For Rady and the Bio e Mare cooperative, one of the main priorities is the promotion and implementation of sustainable fishing: " Sustainable fishing is vital, we need to think about future generations and safeguard this precious resource and its incredible nutritional characteristics", she says. The fishers Rady works with practise sustainable fishing everyday by:

  • Using nets with larger holes to allow younger fish that have yet to reproduce to escape
  • Respecting the natural biological rhythm of fish to avoid catching fish that are reproducing. This is achieved by using specific equipment for catching different species.
  • Any rubbish collected from the sea is brought back to shore and recycled or disposed of through appropriate rubbish disposal companies.


"Part of the women's job is to remind the fishermen about the importance of sustainable fishing". She adds that women are the driving force behind the fishing industry, "we are detail-oriented, responsible and tenacious, we like to see a job through to the end". In the Bio e Mare cooperative the women are primarily involved in the processing sector, but Rady proudly explains that the women in her group own a boat and go out fishing as much as possible.


Access to credit is one of the major issues the cooperative faces,  "It would be helpful to have subsidies to facilitate start-ups, small cooperatives and family businesses" says Rady. Her dream is to open a restaurant with Bio e Mare products for sale at reasonable prices; "I would like to involve more people from different backgrounds and stimulate competition which, in turn, stimulates better quality". Rady's desire to keep creating and inventing new products and recipes is linked to her passion for travel.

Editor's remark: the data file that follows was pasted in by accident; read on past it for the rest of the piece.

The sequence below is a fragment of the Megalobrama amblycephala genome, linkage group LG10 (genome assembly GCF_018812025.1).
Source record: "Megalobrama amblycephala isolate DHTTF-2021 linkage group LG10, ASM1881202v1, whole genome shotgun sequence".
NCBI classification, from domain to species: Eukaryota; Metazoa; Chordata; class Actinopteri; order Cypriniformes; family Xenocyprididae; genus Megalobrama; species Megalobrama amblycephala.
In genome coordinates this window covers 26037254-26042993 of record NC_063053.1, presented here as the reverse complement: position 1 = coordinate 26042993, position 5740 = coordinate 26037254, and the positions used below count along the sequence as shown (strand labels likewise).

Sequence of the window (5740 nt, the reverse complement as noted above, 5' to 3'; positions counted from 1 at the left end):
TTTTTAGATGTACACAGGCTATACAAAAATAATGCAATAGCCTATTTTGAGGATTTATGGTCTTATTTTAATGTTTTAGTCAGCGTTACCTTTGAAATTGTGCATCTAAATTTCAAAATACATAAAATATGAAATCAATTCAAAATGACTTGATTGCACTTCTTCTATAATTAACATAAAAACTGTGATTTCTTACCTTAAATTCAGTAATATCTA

"Working in the Bio e Mare cooperative is hard work, but the sense of accomplishment and positive feedback from our customers as well as our contribution to waste prevention, make it worthwhile in the end". When asked about a typical working day, Rady answers: "A typical working day starts the day before!” She stresses that the cooperative is firmly against the exploitation of workers, staff never work over 8 hours a day, before passionately adding, "that doesn't stop me working 20 hours a day doing what I love!"


When asked about what other fishers and cooperatives can learn from Bio e Mare, Rady answers: "It's not about what they can learn from us, I would prefer to call it an exchange of ideas and experiences, the learning process always works two ways".  She explains that in 2011, in collaboration with the Maestrale Cooperative, Bio e Mare was involved in an information exchange programme with Turkish fishers. The training was primarily on food safety, preserving the cold chain (temperature-controlled supply chain) which helps extend and ensure the shelf life of seafood and hygiene regulations. Rady adds: "We also explained the importance of sustainability, the sea in Turkey is still very rich in fish so it is important for fishers to do everything in their power to safeguard it for future generations." In return, the Turkish fishers shared interesting recipes with Bio e Mare as well as innovative ways of cleaning fish.

Rady concludes by pointing out that the Family Farming Expo experience in FAO has been extremely positive: "It has given Beppe and I the opportunity to meet other Italian producers who we may collaborate with in the future. We also met many delegates from the fisheries sector this week who have shown a lot of interest in our products, this has been very encouraging".  "We hope that they may take some of these ideas back to their respective countries,” she adds, before concluding: " We don't hide our ideas, we like to inspire others as well as learn from them! "

More information on Bio e Mare

The role of fish in feeding the world